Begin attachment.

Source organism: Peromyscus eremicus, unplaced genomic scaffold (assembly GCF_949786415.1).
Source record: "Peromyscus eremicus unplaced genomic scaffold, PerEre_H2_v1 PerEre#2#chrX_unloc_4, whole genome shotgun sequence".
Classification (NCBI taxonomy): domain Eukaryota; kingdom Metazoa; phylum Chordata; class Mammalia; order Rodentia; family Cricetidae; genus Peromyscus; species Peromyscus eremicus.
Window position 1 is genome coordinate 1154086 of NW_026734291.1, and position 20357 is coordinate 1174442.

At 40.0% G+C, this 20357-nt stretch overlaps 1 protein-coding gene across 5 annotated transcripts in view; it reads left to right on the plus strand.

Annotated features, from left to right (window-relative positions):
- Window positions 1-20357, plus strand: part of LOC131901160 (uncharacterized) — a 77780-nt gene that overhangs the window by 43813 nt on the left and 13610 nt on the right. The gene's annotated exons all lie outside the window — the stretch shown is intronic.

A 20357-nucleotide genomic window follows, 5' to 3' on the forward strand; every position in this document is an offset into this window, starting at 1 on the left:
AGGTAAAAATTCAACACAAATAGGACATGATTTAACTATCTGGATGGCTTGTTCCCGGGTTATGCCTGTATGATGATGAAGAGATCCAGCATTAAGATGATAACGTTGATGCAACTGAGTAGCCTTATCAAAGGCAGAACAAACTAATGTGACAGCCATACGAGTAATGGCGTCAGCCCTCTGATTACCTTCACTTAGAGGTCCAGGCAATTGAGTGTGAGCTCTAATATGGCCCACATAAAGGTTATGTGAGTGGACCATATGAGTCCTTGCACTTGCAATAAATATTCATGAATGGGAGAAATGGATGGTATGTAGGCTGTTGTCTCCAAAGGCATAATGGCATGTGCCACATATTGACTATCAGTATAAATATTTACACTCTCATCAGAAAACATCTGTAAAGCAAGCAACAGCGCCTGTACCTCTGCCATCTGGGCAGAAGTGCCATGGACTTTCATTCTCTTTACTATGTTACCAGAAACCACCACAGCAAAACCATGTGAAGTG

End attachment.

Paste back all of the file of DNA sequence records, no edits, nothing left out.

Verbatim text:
Source organism: Peromyscus eremicus, unplaced genomic scaffold (assembly GCF_949786415.1).
Source record: "Peromyscus eremicus unplaced genomic scaffold, PerEre_H2_v1 PerEre#2#chrX_unloc_4, whole genome shotgun sequence".
Classification (NCBI taxonomy): domain Eukaryota; kingdom Metazoa; phylum Chordata; class Mammalia; order Rodentia; family Cricetidae; genus Peromyscus; species Peromyscus eremicus.
Window position 1 is genome coordinate 1154086 of NW_026734291.1, and position 20357 is coordinate 1174442.

At 40.0% G+C, this 20357-nt stretch overlaps 1 protein-coding gene across 5 annotated transcripts in view; it reads left to right on the plus strand.

Annotated features, from left to right (window-relative positions):
- Window positions 1-20357, plus strand: part of LOC131901160 (uncharacterized) — a 77780-nt gene that overhangs the window by 43813 nt on the left and 13610 nt on the right. The gene's annotated exons all lie outside the window — the stretch shown is intronic.

A 20357-nucleotide genomic window follows, 5' to 3' on the forward strand; every position in this document is an offset into this window, starting at 1 on the left:
AGGTAAAAATTCAACACAAATAGGACATGATTTAACTATCTGGATGGCTTGTTCCCGGGTTATGCCTGTATGATGATGAAGAGATCCAGCATTAAGATGATAACGTTGATGCAACTGAGTAGCCTTATCAAAGGCAGAACAAACTAATGTGACAGCCATACGAGTAATGGCGTCAGCCCTCTGATTACCTTCACTTAGAGGTCCAGGCAATTGAGTGTGAGCTCTAATATGGCCCACATAAAGGTTATGTGAGTGGACCATATGAGTCCTTGCACTTGCAATAAATATTCATGAATGGGAGAAATGGATGGTATGTAGGCTGTTGTCTCCAAAGGCATAATGGCATGTGCCACATATTGACTATCAGTATAAATATTTACACTCTCATCAGAAAACATCTGTAAAGCAAGCAACAGCGCCTGTACCTCTGCCATCTGGGCAGAAGTGCCATGGACTTTCATTCTCTTTACTATGTTACCAGAAACCACCACAGCAAAACCATGTGAAGTG